Don Gil: 17th Century Sex Comedy In Green Breeches

Tom Bolton
By Tom Bolton Last edited 117 months ago
Don Gil: 17th Century Sex Comedy In Green Breeches

Don Gil Of The Green Breeches. Photo Credit Jane Hobson (10)The Arcola’s rare revival of Don Gil of the Green Breeches is a farce, and a very complicated one at that. Tirso de Molina, leading light of the Spanish Golden Age of drama, which flowered in the early 1600s, was an insanely prolific playwright with a caustic view of humankind, for a monk. He is best known for creating Don Juan, but the story of Don Gil revolves around a female protagonist, Donna Juana.

From the very first scene, when Donna Juana steps on stage dressed as a boy, in green from head to foot, and spins a very long and complex tale about what she is doing there, the audience knows the genre. This is mistaken-identity, role-reversal, gender-swapping, bed-hopping, triple-take, urban-revenge farce. Donna Juana (Hedydd Dylan) is in Madrid, masquerading as Don Gil, to take revenge on the man who led her up the garden path, Don Martin. He is after Don Ines and her money, and he is also impersonating Don Gil, but Donna Ines and her cousin Donna Clara fall for the girl-boy Don Gil, who is also pretending to be a woman called Donna Elvira. Then a monk gets involved and Donna Juana starts pretending to be dead. His/her servant is thoroughly confused.

This is all good fun, and tricky to stage, but director and cast do a good job. In particular, Katie Lightfoot as Donna Ines delivers a manic, disconnected poshness that is very funny and all too believable. The go-to joke throughout is the incredibly complex plot explanation, which leaves both audience and characters flailing in the wake of unexpected layers of new complication. At one stage there are four people at once dressed in green, impersonating Don Gil. However, intriguing character development also lurks amid all the rushing around. Donna Juana starts to behave like her male equivalent, toying all too easily with the affections of the women who fall for her and becoming the thing she set out to revenge. The gender swapping also leads to general sauciness and gets the women as interested in each other as in the men. As Tirso de Molina says, in Sean O’Brien’s sharp new translation, “Love is a dealer, and the heart is the trading floor.”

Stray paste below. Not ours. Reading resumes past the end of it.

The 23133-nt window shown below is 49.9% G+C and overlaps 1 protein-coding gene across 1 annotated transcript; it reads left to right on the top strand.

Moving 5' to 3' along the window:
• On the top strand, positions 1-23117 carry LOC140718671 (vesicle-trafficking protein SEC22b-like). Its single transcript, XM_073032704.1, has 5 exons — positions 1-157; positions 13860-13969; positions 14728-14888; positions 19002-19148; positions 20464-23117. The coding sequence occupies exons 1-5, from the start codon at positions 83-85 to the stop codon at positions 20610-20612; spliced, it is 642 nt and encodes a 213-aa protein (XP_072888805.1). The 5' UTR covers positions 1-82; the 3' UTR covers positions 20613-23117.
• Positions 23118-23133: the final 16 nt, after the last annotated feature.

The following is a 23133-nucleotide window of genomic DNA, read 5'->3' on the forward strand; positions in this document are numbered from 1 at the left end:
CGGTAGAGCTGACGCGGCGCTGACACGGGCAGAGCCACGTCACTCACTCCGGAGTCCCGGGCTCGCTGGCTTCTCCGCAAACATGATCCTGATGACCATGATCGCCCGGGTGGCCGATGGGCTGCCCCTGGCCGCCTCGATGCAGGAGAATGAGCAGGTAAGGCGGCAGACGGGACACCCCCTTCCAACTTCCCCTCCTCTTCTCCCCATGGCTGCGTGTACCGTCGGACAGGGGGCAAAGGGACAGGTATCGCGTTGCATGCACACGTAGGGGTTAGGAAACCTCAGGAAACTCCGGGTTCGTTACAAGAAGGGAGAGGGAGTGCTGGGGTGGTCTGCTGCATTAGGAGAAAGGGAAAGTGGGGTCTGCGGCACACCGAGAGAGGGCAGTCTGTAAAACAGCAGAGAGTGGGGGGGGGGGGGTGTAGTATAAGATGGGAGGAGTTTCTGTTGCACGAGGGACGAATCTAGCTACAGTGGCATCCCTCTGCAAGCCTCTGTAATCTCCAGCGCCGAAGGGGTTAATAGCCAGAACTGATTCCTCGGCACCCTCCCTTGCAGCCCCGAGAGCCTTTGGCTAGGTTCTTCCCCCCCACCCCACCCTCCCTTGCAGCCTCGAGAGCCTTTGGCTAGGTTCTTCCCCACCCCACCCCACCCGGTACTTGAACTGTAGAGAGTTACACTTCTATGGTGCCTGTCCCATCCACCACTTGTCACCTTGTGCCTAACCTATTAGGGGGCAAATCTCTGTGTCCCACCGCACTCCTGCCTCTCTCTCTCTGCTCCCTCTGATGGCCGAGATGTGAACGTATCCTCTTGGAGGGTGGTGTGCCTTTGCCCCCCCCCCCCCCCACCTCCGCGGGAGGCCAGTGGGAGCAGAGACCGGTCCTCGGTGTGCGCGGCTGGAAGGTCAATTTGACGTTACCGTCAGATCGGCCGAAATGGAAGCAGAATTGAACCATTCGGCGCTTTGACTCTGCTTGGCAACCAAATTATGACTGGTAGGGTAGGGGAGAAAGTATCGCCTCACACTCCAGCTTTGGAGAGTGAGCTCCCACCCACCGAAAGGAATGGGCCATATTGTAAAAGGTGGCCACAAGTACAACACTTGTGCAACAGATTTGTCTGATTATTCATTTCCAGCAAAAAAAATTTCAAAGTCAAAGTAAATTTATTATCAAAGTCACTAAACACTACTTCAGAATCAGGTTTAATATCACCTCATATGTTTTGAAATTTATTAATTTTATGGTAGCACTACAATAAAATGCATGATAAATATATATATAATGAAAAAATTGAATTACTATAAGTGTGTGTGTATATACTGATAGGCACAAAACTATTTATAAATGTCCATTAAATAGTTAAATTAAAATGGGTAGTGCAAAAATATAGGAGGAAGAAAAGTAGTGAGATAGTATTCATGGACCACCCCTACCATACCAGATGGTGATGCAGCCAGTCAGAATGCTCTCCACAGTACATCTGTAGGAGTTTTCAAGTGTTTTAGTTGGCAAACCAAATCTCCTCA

Don Gil of the Green Breeches is one of a season of three Spanish Golden Age dramas at the Arcola, which has come straight from the Theatre Royal, Bath. The Arcola’s Mehmet Ergen directs Don Gil and Laurence Boswell, principle champion of Golden Age plays in Britain, directs the others. Don Gil, if it sometimes threatens to self-combust under its various conceits, is packed with entertainment. The remainder of the season, Punishment Without Revenge and A Lady of Little Sense, both by Lope de Vega, has tragedy and comedy to offer in equal measure. The Arcola is doing an important service by staging rarely performed drama, and this is opportunity not to be missed.

Don Gil of the Green Breeches runs at the Arcola Theatre, 24 Ashwin St, London E8 3DL until 15 March, in rep w/c 3 February, w/c 24 February, w/c 15 March. Start times of 7.30pm and 2.30pm for Saturday matinees. Tickets £18 (£14 concessions). Pay What You Can Tuesdays. To book call 020 7503 1646 or visit the Arcola Theatre website. Production image by Jane Hobson. Londonist saw the production on a complimentary ticket.

Last Updated 18 January 2014